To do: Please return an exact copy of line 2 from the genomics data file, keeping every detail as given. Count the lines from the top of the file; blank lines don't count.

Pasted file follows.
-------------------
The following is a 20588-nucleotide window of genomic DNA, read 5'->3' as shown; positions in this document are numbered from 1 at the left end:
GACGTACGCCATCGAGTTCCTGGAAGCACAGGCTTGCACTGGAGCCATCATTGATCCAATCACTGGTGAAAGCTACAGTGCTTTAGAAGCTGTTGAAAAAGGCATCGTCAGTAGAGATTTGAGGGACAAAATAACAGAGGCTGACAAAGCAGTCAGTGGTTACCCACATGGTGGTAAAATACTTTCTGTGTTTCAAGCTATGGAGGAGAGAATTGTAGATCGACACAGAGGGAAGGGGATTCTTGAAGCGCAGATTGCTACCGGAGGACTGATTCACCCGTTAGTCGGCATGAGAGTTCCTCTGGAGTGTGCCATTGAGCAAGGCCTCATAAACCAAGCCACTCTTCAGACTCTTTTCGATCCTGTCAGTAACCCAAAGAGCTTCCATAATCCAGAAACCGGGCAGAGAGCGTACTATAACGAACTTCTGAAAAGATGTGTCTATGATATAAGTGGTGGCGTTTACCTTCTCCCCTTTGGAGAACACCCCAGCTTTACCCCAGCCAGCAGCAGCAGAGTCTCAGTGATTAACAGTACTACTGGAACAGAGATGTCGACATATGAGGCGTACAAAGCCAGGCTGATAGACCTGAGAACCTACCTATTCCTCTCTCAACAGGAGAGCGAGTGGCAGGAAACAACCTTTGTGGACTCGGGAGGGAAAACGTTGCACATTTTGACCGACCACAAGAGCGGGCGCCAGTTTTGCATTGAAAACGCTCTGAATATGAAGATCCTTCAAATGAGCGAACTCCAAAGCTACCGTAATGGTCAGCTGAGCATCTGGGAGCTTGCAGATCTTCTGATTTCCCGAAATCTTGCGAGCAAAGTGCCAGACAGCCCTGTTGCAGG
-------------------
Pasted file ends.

GACGTACGCCATCGAGTTCCTGGAAGCACAGGCTTGCACTGGAGCCATCATTGATCCAATCACTGGTGAAAGCTACAGTGCTTTAGAAGCTGTTGAAAAAGGCATCGTCAGTAGAGATTTGAGGGACAAAATAACAGAGGCTGACAAAGCAGTCAGTGGTTACCCACATGGTGGTAAAATACTTTCTGTGTTTCAAGCTATGGAGGAGAGAATTGTAGATCGACACAGAGGGAAGGGGATTCTTGAAGCGCAGATTGCTACCGGAGGACTGATTCACCCGTTAGTCGGCATGAGAGTTCCTCTGGAGTGTGCCATTGAGCAAGGCCTCATAAACCAAGCCACTCTTCAGACTCTTTTCGATCCTGTCAGTAACCCAAAGAGCTTCCATAATCCAGAAACCGGGCAGAGAGCGTACTATAACGAACTTCTGAAAAGATGTGTCTATGATATAAGTGGTGGCGTTTACCTTCTCCCCTTTGGAGAACACCCCAGCTTTACCCCAGCCAGCAGCAGCAGAGTCTCAGTGATTAACAGTACTACTGGAACAGAGATGTCGACATATGAGGCGTACAAAGCCAGGCTGATAGACCTGAGAACCTACCTATTCCTCTCTCAACAGGAGAGCGAGTGGCAGGAAACAACCTTTGTGGACTCGGGAGGGAAAACGTTGCACATTTTGACCGACCACAAGAGCGGGCGCCAGTTTTGCATTGAAAACGCTCTGAATATGAAGATCCTTCAAATGAGCGAACTCCAAAGCTACCGTAATGGTCAGCTGAGCATCTGGGAGCTTGCAGATCTTCTGATTTCCCGAAATCTTGCGAGCAAAGTGCCAGACAGCCCTGTTGCAGG